Stargate SG-1 2.15 – A Matter of Time

One of the odd things about isolating during this virus is that we’re watching so much stuff on the weekends, because we’ve nowhere else to go, that it seems like a long time since I wrote about Stargate. It’s only been five days. But relativity, as this episode reminds us, is a strange, headache-inducing thing. We all enjoyed this episode because, even for a (mostly) in-the-base cheap one, it’s incredibly imaginative and plays with big, fun physics concepts. The Stargate’s wormhole lands on a planet that’s being torn apart by the gravity of a black hole. The resulting bubble of time dilation causes the wormhole to become locked, with the effects of relative time spreading.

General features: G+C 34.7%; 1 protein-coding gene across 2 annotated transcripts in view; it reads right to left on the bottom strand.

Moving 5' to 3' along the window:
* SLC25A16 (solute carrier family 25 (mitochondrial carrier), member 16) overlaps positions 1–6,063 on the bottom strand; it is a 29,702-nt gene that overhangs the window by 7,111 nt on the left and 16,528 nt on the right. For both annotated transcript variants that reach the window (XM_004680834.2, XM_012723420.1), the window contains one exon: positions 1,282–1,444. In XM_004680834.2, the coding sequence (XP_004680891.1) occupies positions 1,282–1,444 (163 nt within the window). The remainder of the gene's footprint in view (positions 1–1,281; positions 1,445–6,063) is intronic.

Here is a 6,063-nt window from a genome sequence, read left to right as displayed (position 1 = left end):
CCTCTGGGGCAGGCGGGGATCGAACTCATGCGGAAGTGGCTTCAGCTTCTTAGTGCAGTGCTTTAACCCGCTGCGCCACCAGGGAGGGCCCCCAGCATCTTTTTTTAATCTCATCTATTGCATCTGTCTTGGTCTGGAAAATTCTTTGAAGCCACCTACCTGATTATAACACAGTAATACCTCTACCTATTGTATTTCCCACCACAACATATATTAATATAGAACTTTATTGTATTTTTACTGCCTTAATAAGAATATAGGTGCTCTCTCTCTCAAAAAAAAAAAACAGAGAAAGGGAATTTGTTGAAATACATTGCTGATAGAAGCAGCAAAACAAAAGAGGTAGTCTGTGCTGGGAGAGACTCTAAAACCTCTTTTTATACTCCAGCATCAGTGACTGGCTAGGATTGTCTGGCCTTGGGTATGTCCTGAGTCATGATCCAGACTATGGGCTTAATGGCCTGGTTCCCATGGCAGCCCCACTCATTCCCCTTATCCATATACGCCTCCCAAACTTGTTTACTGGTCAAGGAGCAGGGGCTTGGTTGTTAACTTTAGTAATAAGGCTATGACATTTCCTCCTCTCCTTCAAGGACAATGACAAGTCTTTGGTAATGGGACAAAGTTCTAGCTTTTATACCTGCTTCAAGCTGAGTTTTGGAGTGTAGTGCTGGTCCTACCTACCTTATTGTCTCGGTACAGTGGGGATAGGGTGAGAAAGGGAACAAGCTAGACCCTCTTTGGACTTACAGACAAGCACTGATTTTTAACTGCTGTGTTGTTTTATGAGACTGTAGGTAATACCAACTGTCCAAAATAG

I first saw the concept of gravity screwing with the perception of time in Alan Moore and Ian Gibson’s Ballad of Halo Jones in 2000 AD, and I think the writers might have as well. There’s an identical moment in each story as people realize that what appears to be a still photo from the other side of the equation is actually a live image of people that are moving but appear to be frozen. As the dilation spreads from the gate room to the mountain’s entrance, a trip that feels like twenty minutes to the man who makes it actually takes twenty-two hours. It’s very wibbly-wobbly timey-wimey and very fun, easily one of the highlights of the show’s first two years.

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